When a rich couple splits, divorce attorney Lowell Sucherman gets blunt.
“Look, I’ve been doing this for 50 years,” he says early in the negotiations. “I know how this case is going to come out within a few dollars.”
Find a fair way to settle quickly, he says, and you can save enough in legal fees to send your kid to college. Or, you can fight tooth and nail, he adds, “and I’ll send my grandchildren to college.”
His warnings only work some of the time.
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This year though, some estranged spouses have a more powerful incentive than ever to call a truce: President Donald Trump’s 2017 tax overhaul eliminates the deduction for alimony payments — for divorces finalized starting in 2019.
For many wealthy couples, reaching a deal by Dec. 31 could mean tens of thousands of dollars in tax savings every year. That’s pushing more of them to finally follow Sucherman’s advice and cooperate as the deadline nears.
Divorce often means war for the top 1 percent. The richer you are, the more homes, possessions, investments and businesses there are to fight over.
In a single-income family, the non-earning spouse can be worried about being cheated by the earning spouse. The result is often expensive negotiations that stretch on for years, as each party tries to inflict maximum damage on the other.
Read more about how your prenup might be in jeopardy after tax law:
Alimony, also known as spousal support or maintenance, is typically paid by the higher-earning spouse for a period of time after a divorce. For decades, the payers of alimony have been able to deduct the payments on their tax returns.
Receivers of alimony, meanwhile, were required to report the money as taxable income. The tax overhaul reverses that arrangement, denying the tax deduction to alimony payers while making alimony tax-free to those who receive it.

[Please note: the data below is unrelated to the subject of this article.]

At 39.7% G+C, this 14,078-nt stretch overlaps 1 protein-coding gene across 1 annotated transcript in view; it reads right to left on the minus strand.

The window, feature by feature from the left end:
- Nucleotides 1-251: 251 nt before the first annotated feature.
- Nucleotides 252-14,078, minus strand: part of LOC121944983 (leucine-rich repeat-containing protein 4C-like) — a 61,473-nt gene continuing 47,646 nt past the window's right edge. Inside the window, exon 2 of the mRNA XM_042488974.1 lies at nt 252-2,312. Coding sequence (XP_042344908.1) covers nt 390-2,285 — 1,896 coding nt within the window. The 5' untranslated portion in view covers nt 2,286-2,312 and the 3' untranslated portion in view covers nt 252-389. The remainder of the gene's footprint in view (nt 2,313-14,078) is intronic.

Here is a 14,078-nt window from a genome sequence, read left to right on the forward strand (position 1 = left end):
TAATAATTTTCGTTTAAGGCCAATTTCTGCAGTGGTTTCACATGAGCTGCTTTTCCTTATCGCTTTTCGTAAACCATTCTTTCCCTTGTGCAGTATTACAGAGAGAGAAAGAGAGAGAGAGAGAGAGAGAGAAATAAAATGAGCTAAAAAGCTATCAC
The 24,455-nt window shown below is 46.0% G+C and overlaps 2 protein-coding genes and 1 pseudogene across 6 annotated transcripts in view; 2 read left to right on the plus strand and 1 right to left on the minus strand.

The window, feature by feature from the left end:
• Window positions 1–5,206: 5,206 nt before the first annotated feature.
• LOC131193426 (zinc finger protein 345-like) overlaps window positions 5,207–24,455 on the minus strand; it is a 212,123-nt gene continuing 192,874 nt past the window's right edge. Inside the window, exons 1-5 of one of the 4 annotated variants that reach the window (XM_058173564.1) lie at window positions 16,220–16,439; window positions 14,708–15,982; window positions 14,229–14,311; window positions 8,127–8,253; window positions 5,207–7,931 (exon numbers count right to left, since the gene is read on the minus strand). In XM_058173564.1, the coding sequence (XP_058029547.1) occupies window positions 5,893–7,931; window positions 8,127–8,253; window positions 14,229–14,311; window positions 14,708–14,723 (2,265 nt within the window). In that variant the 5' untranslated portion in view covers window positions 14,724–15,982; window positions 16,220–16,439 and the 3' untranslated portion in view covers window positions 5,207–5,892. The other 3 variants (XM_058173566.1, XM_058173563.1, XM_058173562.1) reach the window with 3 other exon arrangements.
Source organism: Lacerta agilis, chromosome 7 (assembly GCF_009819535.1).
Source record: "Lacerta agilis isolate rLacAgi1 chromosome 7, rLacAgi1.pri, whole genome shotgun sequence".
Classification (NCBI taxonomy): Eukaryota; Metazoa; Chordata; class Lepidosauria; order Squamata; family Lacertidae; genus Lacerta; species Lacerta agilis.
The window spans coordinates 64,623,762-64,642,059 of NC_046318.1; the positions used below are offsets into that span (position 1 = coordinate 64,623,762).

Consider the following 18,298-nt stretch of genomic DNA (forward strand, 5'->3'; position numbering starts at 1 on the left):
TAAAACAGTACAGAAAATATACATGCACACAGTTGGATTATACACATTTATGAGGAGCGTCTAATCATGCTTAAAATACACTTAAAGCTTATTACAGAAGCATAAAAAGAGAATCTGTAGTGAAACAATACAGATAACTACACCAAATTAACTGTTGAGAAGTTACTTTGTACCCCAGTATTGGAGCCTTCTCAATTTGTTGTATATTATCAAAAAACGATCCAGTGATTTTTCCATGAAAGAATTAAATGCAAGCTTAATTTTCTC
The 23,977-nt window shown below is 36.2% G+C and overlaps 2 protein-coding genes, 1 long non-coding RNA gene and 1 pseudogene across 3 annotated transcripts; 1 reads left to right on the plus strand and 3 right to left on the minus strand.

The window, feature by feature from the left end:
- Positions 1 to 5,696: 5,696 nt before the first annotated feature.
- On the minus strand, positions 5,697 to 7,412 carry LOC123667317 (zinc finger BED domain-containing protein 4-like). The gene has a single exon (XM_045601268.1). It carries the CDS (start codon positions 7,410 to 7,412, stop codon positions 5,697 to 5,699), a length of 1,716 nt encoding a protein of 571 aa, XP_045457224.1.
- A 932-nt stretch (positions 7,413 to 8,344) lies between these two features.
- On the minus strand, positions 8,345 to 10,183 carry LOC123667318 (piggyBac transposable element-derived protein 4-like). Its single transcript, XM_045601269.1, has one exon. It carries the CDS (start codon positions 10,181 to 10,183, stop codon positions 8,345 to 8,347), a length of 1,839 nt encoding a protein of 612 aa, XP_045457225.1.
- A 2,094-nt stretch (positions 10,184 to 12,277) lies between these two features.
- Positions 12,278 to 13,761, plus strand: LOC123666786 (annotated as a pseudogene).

Because the payers of alimony are almost always in a higher tax bracket than their exes, the new rules will mean less after-tax money to go around.
“We’re trying to get everybody divorced in 2018 who can be divorced in 2018,” said Linda Ravdin, an attorney at Pasternak & Fidis in Bethesda, Maryland. After finishing a trial in a complex divorce case recently, Ravdin said she urged the judge to render his decision this year.
Michael Stutman, a partner at Stutman, Stutman & Lichtenstein in Manhattan said he’s seeing more feuding couples open to negotiation as the alimony deduction deadline looms. “When you’ve got people pretty close to an agreement, the specter of losing that benefit is pushing people together,” he said.
Stutman is currently handling a divorce for a real estate mogul, and it’s taking a long time for two skilled forensic accountants to untangle the family’s holdings. The couple is “beside themselves” with how long it’s taking, he said.
‘Grease the Skids’
The old system of allowing for alimony deductions sometimes served as a way to “grease the skids” for a deal and make the payments less painful, said Peter Walzer of Walzer Melcher, a law firm in Los Angeles. Now the threat of losing the deduction is accelerating the process.